A $150 billion Morgan Stanley investing arm known for its prowess in picking growth stocks is considering adding Bitcoin to its list of possible bets.
Counterpoint Global, a unit of Morgan Stanley Investment Management that’s racked up wins in mutual-fund rankings, is exploring whether the cryptocurrency would be a suitable option for its investors, according to people with knowledge of the matter. Moving ahead with investments would require approval by the firm and regulators.
Morgan Stanley’s affirmation would put the heft of an almost-century-old marquee Wall Street name behind a volatile asset class that’s still struggling to win acceptance in much of the traditional financial industry. But a four-fold jump in four months has stoked customers’ interest, making the digital asset even harder to ignore.
As of Sunday morning in New York, Bitcoin was within 2% of crossing $50,000, a milestone that seemed highly improbable when it was trading for cents for several years after its debut more than a decade ago.
After catching the attention of hedge fund moguls including Alan Howard and Paul Tudor Jones, cryptocurrencies have recently made headway with more mainstay firms such as Mastercard Inc. and Bank of New York Mellon Corp. Just this week, Tesla Inc, the leading maker of electric cars, also got behind Bitcoin with a $1.5 billion investment and plans to start accepting the cryptocurrency as payment.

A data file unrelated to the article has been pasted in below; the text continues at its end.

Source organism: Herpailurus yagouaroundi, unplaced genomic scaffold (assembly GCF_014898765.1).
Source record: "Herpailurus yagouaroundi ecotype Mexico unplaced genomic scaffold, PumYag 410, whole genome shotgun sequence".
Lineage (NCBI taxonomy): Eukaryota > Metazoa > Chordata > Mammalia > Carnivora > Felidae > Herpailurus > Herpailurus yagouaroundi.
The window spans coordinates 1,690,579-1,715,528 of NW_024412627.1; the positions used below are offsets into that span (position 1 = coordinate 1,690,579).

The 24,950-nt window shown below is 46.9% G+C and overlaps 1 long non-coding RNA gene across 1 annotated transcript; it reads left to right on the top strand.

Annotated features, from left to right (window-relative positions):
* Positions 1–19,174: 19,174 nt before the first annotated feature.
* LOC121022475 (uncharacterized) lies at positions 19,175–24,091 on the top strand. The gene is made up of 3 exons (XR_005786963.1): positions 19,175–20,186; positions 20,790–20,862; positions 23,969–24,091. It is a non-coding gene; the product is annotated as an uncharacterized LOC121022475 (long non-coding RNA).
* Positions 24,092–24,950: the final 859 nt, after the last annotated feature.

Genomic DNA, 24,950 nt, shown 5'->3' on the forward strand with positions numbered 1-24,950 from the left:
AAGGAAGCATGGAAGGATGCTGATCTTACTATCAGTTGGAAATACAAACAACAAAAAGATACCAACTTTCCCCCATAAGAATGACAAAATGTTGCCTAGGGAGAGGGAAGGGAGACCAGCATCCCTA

A spokeswoman for Morgan Stanley declined to comment. The review could ultimately result in Morgan Stanley opting to stay away from Bitcoin. Previous rallies in the cryptocurrency have also attracted flurries of Wall Street interest only to fizzle.
Much of the industry’s skepticism centers on Bitcoin’s unpredictable price swings and the lack of things it can buy more than a decade since its creation. But faithful followers have felt vindicated this year. Billions of dollars have been pouring into the cryptocurrency through vehicles including the Grayscale Bitcoin Trust.
Even institutional investors, barred by the rules of their funds from holding Bitcoin directly, have turned to such trusts. For Wall Street firms, an inability to offer Bitcoin to those clients raises the risk of losing them to other managers. That may spark fresh discussions in the industry about opening up to the asset.
Counterpoint Global, led by Dennis Lynch, has expanded with a simple-sounding mantra of betting on unique companies whose market value can increase significantly. Enthusiasts would argue that approach fits well with Bitcoin.
The group oversees about 19 funds, of which five delivered gains in excess of 100% in 2020. Its mutual funds have consistently made the top tier of rankings in recent years. Last year’s unusually high returns were aided by bets on companies benefiting from the pandemic, such as e-commerce and streaming entertainment. Prominent investments included Amazon.com Inc., Shopify Inc., Slack Technologies Inc., Zoom Video Communications Inc. and Moderna Inc.
Despite its size, the group relies on concentrated investments and has stakes in just about 200 companies.